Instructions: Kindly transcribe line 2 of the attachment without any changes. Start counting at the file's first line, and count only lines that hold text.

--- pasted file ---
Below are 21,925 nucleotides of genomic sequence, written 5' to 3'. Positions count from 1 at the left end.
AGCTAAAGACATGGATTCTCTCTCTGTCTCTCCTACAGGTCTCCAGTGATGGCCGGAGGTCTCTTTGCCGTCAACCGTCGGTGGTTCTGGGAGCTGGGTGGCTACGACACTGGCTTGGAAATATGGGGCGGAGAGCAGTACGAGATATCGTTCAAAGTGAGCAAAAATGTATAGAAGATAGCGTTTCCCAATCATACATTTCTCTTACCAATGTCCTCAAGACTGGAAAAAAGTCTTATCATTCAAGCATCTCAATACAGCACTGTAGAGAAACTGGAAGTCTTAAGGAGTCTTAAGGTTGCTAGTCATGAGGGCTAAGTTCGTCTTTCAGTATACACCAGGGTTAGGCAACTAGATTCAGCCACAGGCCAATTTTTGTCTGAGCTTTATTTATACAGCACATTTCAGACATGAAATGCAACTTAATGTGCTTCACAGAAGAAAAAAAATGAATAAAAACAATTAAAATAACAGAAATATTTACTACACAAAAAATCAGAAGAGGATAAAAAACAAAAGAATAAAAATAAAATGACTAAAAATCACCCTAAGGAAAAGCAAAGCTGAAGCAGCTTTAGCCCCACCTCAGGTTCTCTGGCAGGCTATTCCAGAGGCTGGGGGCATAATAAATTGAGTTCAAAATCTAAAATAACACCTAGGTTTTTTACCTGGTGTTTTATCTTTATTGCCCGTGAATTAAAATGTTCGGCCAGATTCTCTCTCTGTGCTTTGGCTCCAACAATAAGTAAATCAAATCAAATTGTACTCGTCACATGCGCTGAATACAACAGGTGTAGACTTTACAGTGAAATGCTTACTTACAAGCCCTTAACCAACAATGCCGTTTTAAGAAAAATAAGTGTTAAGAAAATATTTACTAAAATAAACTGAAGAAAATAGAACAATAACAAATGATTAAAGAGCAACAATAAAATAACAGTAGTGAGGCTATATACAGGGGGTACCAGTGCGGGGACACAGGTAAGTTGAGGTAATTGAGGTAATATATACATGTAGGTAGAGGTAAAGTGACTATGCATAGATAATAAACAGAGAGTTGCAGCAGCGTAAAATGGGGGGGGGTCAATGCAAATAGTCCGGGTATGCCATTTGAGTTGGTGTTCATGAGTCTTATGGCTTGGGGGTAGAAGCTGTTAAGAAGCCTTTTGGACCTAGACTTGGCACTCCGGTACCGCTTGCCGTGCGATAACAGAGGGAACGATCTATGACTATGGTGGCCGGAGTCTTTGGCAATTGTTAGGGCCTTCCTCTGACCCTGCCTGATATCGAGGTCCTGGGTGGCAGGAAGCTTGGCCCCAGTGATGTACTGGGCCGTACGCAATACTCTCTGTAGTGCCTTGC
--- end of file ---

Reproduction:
AGCTAAAGACATGGATTCTCTCTCTGTCTCTCCTACAGGTCTCCAGTGATGGCCGGAGGTCTCTTTGCCGTCAACCGTCGGTGGTTCTGGGAGCTGGGTGGCTACGACACTGGCTTGGAAATATGGGGCGGAGAGCAGTACGAGATATCGTTCAAAGTGAGCAAAAATGTATAGAAGATAGCGTTTCCCAATCATACATTTCTCTTACCAATGTCCTCAAGACTGGAAAAAAGTCTTATCATTCAAGCATCTCAATACAGCACTGTAGAGAAACTGGAAGTCTTAAGGAGTCTTAAGGTTGCTAGTCATGAGGGCTAAGTTCGTCTTTCAGTATACACCAGGGTTAGGCAACTAGATTCAGCCACAGGCCAATTTTTGTCTGAGCTTTATTTATACAGCACATTTCAGACATGAAATGCAACTTAATGTGCTTCACAGAAGAAAAAAAATGAATAAAAACAATTAAAATAACAGAAATATTTACTACACAAAAAATCAGAAGAGGATAAAAAACAAAAGAATAAAAATAAAATGACTAAAAATCACCCTAAGGAAAAGCAAAGCTGAAGCAGCTTTAGCCCCACCTCAGGTTCTCTGGCAGGCTATTCCAGAGGCTGGGGGCATAATAAATTGAGTTCAAAATCTAAAATAACACCTAGGTTTTTTACCTGGTGTTTTATCTTTATTGCCCGTGAATTAAAATGTTCGGCCAGATTCTCTCTCTGTGCTTTGGCTCCAACAATAAGTAAATCAAATCAAATTGTACTCGTCACATGCGCTGAATACAACAGGTGTAGACTTTACAGTGAAATGCTTACTTACAAGCCCTTAACCAACAATGCCGTTTTAAGAAAAATAAGTGTTAAGAAAATATTTACTAAAATAAACTGAAGAAAATAGAACAATAACAAATGATTAAAGAGCAACAATAAAATAACAGTAGTGAGGCTATATACAGGGGGTACCAGTGCGGGGACACAGGTAAGTTGAGGTAATTGAGGTAATATATACATGTAGGTAGAGGTAAAGTGACTATGCATAGATAATAAACAGAGAGTTGCAGCAGCGTAAAATGGGGGGGGGTCAATGCAAATAGTCCGGGTATGCCATTTGAGTTGGTGTTCATGAGTCTTATGGCTTGGGGGTAGAAGCTGTTAAGAAGCCTTTTGGACCTAGACTTGGCACTCCGGTACCGCTTGCCGTGCGATAACAGAGGGAACGATCTATGACTATGGTGGCCGGAGTCTTTGGCAATTGTTAGGGCCTTCCTCTGACCCTGCCTGATATCGAGGTCCTGGGTGGCAGGAAGCTTGGCCCCAGTGATGTACTGGGCCGTACGCAATACTCTCTGTAGTGCCTTGC